So for the last four years my mum hardly spoke to my aunt, even though they lived in the same town. I prayed for reconciliation in the family. I tried to reason with my mum; I even bought her a book called Forgiveness: God’s Master Key by Peter Horrobin, founder and international director of Ellel Ministries. But she was immovable. She refused to forgive fully and refused efforts by my aunt to reconcile. And now my aunt is dead.
I’ve learned that if you don’t choose forgiveness, you choose bitterness. Bitterness from unforgiveness turns inwards and in my opinion can cause depression and other physical ailments. I’ve seen my own mother’s bitterness nearly kill her. I said to my mum, “The Bible says if we don’t forgive people, we get turned over to the torturers” – but she still didn’t listen. When I said, “Jesus says bless those who curse you”, she asked, “Why would I want to bless someone who curses me?” Good question. The reality is because of the fallen nature of our own hearts we want to get revenge on people who have hurt us; when we choose to be in revenge and be bitter, we’re actually locking ourselves into what we want the other person to feel. So we’re drinking the poison we want the other person to feel. Peter Horrobin describes this as a ‘Divine Law’ – what we want for other people comes back to us and is the judgement upon us.
When my aunt died, my mum raced to the hospital, wailing in sorrow and grief at her sister’s bedside. She started to shake the lifeless body, begging her to “wake up”. Clearly, she truly cared for and loved her sister. There’s no doubt about that. But had she forgiven her when she was alive, she would have had wonderful memories up until her untimely death. There would be no regrets, no recriminations and no guilt.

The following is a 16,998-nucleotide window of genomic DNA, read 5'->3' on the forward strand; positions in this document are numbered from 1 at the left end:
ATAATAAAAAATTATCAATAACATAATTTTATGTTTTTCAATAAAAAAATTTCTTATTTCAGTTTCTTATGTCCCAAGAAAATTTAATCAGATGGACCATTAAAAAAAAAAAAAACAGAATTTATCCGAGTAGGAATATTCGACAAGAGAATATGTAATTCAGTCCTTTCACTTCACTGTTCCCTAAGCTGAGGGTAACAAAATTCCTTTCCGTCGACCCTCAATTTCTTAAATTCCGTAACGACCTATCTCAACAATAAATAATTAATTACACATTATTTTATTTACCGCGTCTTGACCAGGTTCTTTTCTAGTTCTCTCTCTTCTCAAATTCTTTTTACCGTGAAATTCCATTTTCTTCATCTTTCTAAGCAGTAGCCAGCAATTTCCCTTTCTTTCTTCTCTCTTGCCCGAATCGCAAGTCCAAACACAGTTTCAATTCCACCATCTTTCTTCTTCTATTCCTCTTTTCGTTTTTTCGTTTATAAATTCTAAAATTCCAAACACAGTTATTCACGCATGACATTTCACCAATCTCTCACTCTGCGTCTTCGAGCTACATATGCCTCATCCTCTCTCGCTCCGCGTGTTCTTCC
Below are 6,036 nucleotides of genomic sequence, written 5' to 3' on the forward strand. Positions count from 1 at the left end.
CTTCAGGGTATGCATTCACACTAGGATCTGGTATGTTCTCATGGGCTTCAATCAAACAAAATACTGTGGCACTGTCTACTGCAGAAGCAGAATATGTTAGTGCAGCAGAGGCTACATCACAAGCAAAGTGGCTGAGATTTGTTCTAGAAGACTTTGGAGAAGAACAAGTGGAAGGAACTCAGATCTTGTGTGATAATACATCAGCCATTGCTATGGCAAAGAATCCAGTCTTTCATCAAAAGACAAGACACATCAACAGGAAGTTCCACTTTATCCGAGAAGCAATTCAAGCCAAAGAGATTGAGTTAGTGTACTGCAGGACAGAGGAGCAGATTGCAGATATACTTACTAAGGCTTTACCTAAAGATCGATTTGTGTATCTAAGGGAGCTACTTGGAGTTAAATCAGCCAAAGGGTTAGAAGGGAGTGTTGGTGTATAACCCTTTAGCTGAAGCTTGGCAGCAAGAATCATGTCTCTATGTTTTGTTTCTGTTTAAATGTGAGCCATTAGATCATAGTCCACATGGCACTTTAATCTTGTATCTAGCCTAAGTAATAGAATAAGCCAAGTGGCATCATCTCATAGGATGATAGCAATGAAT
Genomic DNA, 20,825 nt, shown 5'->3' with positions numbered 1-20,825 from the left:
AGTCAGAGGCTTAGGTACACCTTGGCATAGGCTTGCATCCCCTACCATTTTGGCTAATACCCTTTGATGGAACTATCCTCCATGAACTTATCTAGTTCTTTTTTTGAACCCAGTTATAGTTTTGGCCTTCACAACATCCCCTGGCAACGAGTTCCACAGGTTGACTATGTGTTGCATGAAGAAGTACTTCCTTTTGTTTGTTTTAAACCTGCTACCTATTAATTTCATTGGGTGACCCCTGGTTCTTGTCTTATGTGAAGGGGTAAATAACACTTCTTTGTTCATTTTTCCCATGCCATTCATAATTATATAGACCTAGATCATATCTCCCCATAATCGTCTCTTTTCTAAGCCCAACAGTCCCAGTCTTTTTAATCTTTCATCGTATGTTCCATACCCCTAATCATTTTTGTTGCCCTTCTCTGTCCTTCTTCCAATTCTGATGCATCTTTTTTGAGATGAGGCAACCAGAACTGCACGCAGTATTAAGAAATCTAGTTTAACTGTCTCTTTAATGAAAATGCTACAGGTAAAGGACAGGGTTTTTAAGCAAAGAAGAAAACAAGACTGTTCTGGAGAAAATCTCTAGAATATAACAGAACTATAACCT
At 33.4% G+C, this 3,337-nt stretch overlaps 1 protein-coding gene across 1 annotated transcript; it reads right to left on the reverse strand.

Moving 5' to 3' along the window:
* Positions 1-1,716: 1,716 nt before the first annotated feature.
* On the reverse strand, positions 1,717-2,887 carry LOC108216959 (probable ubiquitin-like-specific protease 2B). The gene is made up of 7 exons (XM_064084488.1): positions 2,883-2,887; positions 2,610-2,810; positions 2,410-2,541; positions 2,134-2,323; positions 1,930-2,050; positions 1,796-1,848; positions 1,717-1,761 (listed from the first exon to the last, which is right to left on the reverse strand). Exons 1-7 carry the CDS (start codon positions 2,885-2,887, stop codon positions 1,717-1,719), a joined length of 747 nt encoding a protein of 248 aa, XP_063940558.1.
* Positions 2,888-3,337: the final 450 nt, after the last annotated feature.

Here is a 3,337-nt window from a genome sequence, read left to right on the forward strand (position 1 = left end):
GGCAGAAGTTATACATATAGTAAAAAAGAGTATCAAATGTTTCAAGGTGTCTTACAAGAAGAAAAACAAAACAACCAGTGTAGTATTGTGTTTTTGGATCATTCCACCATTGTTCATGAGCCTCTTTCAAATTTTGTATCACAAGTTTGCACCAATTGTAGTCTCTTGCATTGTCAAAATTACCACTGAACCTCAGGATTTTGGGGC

Forgiveness is the most powerful prayer on earth. It’s torture to have hateful thoughts toward another person rolling around inside your head. But it’s never too late to forgive. We can still forgive someone who has died knowing that God sees our hearts and knows our thoughts. It delights the Father’s heart when as His children, we let go of our desire to see the offender get punished for the wrong they did to us.
I believe the lesson that needs to be learned from this is: keep short accounts and forgive right away so as to allow no room for regrets. Forgiveness is not a choice. It’s a command. In the Bible, we have no guarantee of tomorrow. To forgive the living or the dead, if we are waiting for the right time, then it is now. If we are waiting for the perfect day, it is today.
Moreover, it is unhealthy to carry all that pain day after day, year after year, when we could have laid it to rest soon after we got hurt. Have you been offended? Then forgive immediately. Forgiveness is an act of grace and mercy. And God forgives us our sins as we forgive those who have sinned against us.
Dear Lord, I thank You for the power of forgiveness, and I choose to forgive everyone who has hurt me. I lift up [name of the person you want to forgive]. Lord I’m sorry for keeping them in bondage. Help me set [name anyone who has offended you] free and release them to You [Romans 12:19]. I forgive them for [tell Him what you want to forgive them for]. Help me bless those who have hurt me [Romans 12:14]. Help me walk in righteousness, peace, and joy, demonstrating Your life here on earth. I choose to be kind and compassionate, forgiving others, just as You forgave me [Ephesians 4:32]. In Jesus’ name, Amen.